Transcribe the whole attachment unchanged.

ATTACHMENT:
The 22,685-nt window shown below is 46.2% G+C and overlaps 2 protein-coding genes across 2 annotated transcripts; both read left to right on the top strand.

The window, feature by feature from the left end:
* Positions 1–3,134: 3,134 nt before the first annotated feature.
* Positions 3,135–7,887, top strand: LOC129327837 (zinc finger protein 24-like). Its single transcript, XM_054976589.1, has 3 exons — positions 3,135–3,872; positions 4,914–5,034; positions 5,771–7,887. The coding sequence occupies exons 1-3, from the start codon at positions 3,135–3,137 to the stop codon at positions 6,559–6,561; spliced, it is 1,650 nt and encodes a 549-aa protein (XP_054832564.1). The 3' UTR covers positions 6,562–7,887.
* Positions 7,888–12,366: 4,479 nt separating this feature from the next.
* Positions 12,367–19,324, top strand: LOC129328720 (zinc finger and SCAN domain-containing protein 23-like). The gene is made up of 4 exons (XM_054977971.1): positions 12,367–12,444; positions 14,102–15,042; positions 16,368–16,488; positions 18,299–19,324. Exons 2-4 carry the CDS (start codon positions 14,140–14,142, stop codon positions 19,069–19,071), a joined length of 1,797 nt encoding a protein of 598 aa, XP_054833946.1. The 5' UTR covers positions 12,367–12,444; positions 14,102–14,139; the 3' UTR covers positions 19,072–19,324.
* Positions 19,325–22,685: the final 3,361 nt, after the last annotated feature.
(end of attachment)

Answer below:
The 22,685-nt window shown below is 46.2% G+C and overlaps 2 protein-coding genes across 2 annotated transcripts; both read left to right on the top strand.

The window, feature by feature from the left end:
* Positions 1–3,134: 3,134 nt before the first annotated feature.
* Positions 3,135–7,887, top strand: LOC129327837 (zinc finger protein 24-like). Its single transcript, XM_054976589.1, has 3 exons — positions 3,135–3,872; positions 4,914–5,034; positions 5,771–7,887. The coding sequence occupies exons 1-3, from the start codon at positions 3,135–3,137 to the stop codon at positions 6,559–6,561; spliced, it is 1,650 nt and encodes a 549-aa protein (XP_054832564.1). The 3' UTR covers positions 6,562–7,887.
* Positions 7,888–12,366: 4,479 nt separating this feature from the next.
* Positions 12,367–19,324, top strand: LOC129328720 (zinc finger and SCAN domain-containing protein 23-like). The gene is made up of 4 exons (XM_054977971.1): positions 12,367–12,444; positions 14,102–15,042; positions 16,368–16,488; positions 18,299–19,324. Exons 2-4 carry the CDS (start codon positions 14,140–14,142, stop codon positions 19,069–19,071), a joined length of 1,797 nt encoding a protein of 598 aa, XP_054833946.1. The 5' UTR covers positions 12,367–12,444; positions 14,102–14,139; the 3' UTR covers positions 19,072–19,324.
* Positions 19,325–22,685: the final 3,361 nt, after the last annotated feature.